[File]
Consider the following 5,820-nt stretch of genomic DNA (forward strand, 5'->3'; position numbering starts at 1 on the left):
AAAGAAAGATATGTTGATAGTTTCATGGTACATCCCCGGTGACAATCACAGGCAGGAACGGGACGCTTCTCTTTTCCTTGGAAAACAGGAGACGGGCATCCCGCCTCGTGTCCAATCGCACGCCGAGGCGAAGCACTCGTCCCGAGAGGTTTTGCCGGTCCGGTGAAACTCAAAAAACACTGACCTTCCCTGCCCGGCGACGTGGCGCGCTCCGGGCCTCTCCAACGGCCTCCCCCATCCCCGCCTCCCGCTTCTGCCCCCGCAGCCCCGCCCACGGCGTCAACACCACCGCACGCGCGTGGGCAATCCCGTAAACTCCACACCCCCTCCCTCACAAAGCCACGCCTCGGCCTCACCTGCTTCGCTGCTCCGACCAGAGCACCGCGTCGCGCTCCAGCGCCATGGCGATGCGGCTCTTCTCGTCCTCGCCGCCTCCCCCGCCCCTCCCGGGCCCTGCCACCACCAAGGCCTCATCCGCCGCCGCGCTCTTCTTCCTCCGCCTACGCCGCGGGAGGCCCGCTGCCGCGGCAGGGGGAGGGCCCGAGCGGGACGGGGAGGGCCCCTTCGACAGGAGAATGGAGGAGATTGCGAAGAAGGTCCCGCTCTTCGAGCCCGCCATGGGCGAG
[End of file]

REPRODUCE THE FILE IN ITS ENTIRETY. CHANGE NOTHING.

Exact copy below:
Consider the following 5,820-nt stretch of genomic DNA (forward strand, 5'->3'; position numbering starts at 1 on the left):
AAAGAAAGATATGTTGATAGTTTCATGGTACATCCCCGGTGACAATCACAGGCAGGAACGGGACGCTTCTCTTTTCCTTGGAAAACAGGAGACGGGCATCCCGCCTCGTGTCCAATCGCACGCCGAGGCGAAGCACTCGTCCCGAGAGGTTTTGCCGGTCCGGTGAAACTCAAAAAACACTGACCTTCCCTGCCCGGCGACGTGGCGCGCTCCGGGCCTCTCCAACGGCCTCCCCCATCCCCGCCTCCCGCTTCTGCCCCCGCAGCCCCGCCCACGGCGTCAACACCACCGCACGCGCGTGGGCAATCCCGTAAACTCCACACCCCCTCCCTCACAAAGCCACGCCTCGGCCTCACCTGCTTCGCTGCTCCGACCAGAGCACCGCGTCGCGCTCCAGCGCCATGGCGATGCGGCTCTTCTCGTCCTCGCCGCCTCCCCCGCCCCTCCCGGGCCCTGCCACCACCAAGGCCTCATCCGCCGCCGCGCTCTTCTTCCTCCGCCTACGCCGCGGGAGGCCCGCTGCCGCGGCAGGGGGAGGGCCCGAGCGGGACGGGGAGGGCCCCTTCGACAGGAGAATGGAGGAGATTGCGAAGAAGGTCCCGCTCTTCGAGCCCGCCATGGGCGAG